Southcoastphil

Resawing: Band saw vs table saw questions

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I want to resaw some stock on hand to make shelves for display cabinets and other smaller pieces.  Ideally I'd love to end up with material that's just shy of 3/8" thick by 2 to 3" wide for the 24-36"-long shelves in some the cabinets.   For other cabinets, 1/4" stock will be ok.

 

Here's what I plan to cut:

 

  • Red and white oak, up to 1x5 (0.77") and from 2' to 6' long
  • Mahogany 1x4 and 1x5, (0.77") up to 8' long
  • Soft woods (pine, spruce and fir) 2x3, 2x4, 1x6, up to 8' long
  • Reclaimed 5/4 (1.11") x 10, up to 6' long

 

I don't foresee cutting any more than 20 linear feet at a time, if that matters, 

 

Should I get a BS or just outfit my TS (10" Delta w/ 1.5 hp motor) with thin-kerf blade and zero-clearance throat plate ?  I've looked at what I'll call ultra-thin kerf blades, but at >$170 for a 5/64" Forrest or a 1/16" Infinity those are out of my budget.  0.091" kerf Freud blades go for about $80 and would leave me with HW stock that is close to my desired thickness.

 

Decades ago, I inherited many of my Dad's Delta tools (table saw, drill press, etc.) and, since those have proven to be nothing but bombproof, I'm leaning toward a 14" two-wheel Delta BS.  Most of what I've seen of late have a 1 hp motor, and some might have a 3/4 hp motor.  Note that I am new to BSs, and have just recently started studying them.

 

Q1:  Assuming that I properly tune the BS saw and use sharp/new blades, will either hp do the job?  (I plan to rip most of the boards to rough widths on a separate TS prior to resawing, unless you think that I could resaw HW 1x5s in one pass.)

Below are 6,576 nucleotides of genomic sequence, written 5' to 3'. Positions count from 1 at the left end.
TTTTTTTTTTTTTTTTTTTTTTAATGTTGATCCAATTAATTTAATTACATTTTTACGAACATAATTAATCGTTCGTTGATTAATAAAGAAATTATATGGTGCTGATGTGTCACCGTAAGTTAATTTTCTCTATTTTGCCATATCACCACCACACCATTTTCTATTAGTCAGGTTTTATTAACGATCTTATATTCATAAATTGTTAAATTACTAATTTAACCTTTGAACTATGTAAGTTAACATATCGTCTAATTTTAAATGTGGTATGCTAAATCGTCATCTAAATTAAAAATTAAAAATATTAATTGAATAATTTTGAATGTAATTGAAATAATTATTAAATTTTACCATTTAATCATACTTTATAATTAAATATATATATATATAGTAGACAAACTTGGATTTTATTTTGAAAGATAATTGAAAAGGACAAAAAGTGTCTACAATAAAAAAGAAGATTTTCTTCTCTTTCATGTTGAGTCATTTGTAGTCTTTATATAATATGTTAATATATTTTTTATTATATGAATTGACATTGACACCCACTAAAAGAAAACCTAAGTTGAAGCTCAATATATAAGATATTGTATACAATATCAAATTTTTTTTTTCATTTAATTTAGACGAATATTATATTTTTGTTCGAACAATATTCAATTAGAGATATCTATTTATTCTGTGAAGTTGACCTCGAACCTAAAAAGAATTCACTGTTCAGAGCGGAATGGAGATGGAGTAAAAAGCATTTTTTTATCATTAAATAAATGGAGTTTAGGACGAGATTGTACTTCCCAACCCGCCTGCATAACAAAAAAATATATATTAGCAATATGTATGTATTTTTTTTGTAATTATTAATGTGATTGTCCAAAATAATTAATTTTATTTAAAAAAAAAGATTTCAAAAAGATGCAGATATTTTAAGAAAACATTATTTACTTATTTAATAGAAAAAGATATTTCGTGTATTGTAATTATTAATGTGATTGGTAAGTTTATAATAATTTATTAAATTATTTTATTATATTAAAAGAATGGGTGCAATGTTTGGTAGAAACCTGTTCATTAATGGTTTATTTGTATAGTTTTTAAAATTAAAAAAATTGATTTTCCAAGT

Q2:  Acknowledging that there's no such thing as a "one blade that's perfect for every application", can you recommend BS blade types and perhaps brands that would meet my needs without breaking the bank?

 

Q3:  Do you have any suggestions for thin-kerf TS blades that are similar to the Freud I mentioned above?

 

As always, TIA for your insights.

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I have a bandsaw, so I would use that. But ya could do it with a table saw. Not 1 x 5 or 6, but smaller widths. Trick is to make two shallow passes  to protect yourself from the spinning blade. 

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If I had the shop space and the cash, I'd go with the bandsaw and get a wide blade with relatively few teeth per inch and the bigger motor. There's a reason they sell those whopper 3HP bandsaws- resawing- albeit for more and bigger pieces than you'll be doing.  I know a guy who is a truly gifted woodworker-  does it for some fun and a bit cash on the side-  beautiful furniture type work. He's got a really well equipped shop he's built up over years and just added a large bandsaw for this purpose.  However, he did most of his resawing on a TS for a long time.  On thicker boards he's actauly flip the board- taking multiple passes from each side and then finishing up the small strip in the middle on a not so large bandsaw that just didn't have the power to cut the whole thing.  I'm just an occasional weekend hack and my TS is nothing special, and I get nervous cutting close to the fence (although I am guessgn there may be a smarter way to do this than a thin strip at the fence.  Although it would probably have more waste, given the length of the shelves, I'd probably cut the 8' length closer to length before resawing to make it easier to handle.   WRT TS blades, on the recommendations of my acquaintance I bought a Diablo thin kerf rip blade. They are pretty cheap and work well.  He told me he doesn't bother with buying eh high end blades any more and trygn to deal with resharpening.  He's got a pretty nice saw (SawStop cabinet saw) with plenty of HP and for many of his glue-ups he goes right from the TS to glue up . Only bought himself a jointer recently and I cant' recall why.